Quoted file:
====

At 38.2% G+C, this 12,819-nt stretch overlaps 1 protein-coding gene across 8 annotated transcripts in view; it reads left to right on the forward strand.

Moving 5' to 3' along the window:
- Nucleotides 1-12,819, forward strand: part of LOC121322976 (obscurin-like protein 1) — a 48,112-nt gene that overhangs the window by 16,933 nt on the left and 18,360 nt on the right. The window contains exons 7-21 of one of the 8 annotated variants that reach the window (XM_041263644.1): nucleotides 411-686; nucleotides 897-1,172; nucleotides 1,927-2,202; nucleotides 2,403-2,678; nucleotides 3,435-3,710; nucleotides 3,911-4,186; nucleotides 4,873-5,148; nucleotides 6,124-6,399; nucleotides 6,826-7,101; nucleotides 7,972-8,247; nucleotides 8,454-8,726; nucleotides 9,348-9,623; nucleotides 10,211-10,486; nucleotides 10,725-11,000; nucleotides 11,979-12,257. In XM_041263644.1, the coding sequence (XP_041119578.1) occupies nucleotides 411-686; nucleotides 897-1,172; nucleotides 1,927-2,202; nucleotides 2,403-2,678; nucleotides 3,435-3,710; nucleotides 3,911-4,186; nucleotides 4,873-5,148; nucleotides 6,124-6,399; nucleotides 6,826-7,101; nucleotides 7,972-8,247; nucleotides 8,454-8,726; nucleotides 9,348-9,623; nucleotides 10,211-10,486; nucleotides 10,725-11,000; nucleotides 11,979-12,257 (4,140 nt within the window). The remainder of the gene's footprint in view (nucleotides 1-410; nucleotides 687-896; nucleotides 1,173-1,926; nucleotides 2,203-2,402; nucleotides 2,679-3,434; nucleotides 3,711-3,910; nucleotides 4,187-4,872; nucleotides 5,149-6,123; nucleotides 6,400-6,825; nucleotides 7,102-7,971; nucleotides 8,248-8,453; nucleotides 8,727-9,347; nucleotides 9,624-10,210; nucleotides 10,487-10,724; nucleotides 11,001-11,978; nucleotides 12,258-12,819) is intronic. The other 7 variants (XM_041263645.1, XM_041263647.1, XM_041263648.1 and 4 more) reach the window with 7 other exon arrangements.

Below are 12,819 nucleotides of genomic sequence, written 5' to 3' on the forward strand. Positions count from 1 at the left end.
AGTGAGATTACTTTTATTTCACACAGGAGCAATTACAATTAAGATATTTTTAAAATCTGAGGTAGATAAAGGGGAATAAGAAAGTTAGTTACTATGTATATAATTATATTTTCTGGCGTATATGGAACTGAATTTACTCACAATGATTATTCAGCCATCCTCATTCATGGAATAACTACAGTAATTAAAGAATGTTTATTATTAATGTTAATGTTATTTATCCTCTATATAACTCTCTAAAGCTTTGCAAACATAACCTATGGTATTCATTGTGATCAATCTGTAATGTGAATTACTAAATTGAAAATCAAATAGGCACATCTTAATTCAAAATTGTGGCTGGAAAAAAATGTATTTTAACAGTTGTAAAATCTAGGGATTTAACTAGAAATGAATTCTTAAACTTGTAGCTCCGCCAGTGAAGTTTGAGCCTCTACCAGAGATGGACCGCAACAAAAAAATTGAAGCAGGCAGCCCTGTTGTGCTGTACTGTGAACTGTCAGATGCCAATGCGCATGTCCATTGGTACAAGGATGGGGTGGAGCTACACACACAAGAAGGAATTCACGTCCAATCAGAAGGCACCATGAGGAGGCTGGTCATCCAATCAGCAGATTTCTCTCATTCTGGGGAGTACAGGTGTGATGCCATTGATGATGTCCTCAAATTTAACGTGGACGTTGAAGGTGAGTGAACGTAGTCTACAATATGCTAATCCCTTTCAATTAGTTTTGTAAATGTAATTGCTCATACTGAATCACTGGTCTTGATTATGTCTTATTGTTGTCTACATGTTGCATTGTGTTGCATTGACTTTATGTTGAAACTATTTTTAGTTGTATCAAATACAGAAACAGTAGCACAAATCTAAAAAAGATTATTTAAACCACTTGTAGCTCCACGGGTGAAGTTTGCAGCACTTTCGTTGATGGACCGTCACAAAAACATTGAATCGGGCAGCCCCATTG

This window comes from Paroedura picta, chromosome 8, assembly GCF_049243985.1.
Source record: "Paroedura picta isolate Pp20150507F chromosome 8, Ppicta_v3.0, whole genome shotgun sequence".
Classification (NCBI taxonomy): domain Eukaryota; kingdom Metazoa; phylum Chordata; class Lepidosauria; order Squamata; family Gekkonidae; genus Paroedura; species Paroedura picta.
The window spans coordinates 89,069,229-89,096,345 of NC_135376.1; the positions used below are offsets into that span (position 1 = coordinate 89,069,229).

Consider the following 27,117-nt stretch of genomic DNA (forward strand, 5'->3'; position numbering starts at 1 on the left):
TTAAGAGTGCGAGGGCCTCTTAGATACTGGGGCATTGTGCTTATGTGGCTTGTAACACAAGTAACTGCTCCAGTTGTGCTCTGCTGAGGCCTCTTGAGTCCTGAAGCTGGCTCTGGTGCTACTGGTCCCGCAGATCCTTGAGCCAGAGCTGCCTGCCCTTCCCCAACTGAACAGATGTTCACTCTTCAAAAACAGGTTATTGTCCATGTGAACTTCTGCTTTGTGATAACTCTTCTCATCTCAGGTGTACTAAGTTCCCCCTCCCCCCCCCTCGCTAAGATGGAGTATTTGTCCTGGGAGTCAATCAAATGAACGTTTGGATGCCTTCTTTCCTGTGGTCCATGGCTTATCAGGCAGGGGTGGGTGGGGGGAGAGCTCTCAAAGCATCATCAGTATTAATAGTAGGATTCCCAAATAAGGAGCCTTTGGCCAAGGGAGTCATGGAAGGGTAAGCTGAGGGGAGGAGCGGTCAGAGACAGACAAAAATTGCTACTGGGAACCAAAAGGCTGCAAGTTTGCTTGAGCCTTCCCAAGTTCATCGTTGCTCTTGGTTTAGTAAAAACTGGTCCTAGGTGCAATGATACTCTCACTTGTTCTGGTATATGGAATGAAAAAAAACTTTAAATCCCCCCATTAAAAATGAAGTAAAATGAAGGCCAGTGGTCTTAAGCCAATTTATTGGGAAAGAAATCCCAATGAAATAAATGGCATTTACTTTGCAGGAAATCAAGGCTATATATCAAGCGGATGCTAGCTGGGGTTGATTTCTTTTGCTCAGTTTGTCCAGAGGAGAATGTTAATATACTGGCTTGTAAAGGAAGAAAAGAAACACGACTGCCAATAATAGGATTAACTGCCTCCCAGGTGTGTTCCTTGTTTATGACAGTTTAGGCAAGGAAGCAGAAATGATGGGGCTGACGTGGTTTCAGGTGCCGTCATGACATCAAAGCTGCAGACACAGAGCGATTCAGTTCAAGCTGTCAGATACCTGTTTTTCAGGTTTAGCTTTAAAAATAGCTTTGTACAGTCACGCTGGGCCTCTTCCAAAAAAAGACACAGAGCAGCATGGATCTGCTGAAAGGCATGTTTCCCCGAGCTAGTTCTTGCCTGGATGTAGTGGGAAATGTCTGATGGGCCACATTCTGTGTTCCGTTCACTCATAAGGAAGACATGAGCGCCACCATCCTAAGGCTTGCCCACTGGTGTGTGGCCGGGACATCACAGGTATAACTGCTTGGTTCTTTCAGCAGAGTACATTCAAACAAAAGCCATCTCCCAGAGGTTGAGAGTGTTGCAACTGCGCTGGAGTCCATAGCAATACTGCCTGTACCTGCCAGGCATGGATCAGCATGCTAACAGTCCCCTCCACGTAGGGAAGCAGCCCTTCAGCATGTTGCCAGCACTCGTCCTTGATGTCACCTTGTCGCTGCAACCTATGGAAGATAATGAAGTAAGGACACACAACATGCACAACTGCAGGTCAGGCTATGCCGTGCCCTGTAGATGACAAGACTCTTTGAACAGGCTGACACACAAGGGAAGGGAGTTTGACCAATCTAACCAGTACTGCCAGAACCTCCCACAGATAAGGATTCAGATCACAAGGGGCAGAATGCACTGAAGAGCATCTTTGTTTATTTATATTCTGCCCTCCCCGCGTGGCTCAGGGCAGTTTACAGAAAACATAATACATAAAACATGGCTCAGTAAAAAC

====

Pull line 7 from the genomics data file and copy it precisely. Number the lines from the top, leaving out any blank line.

Source record: "Paroedura picta isolate Pp20150507F chromosome 8, Ppicta_v3.0, whole genome shotgun sequence".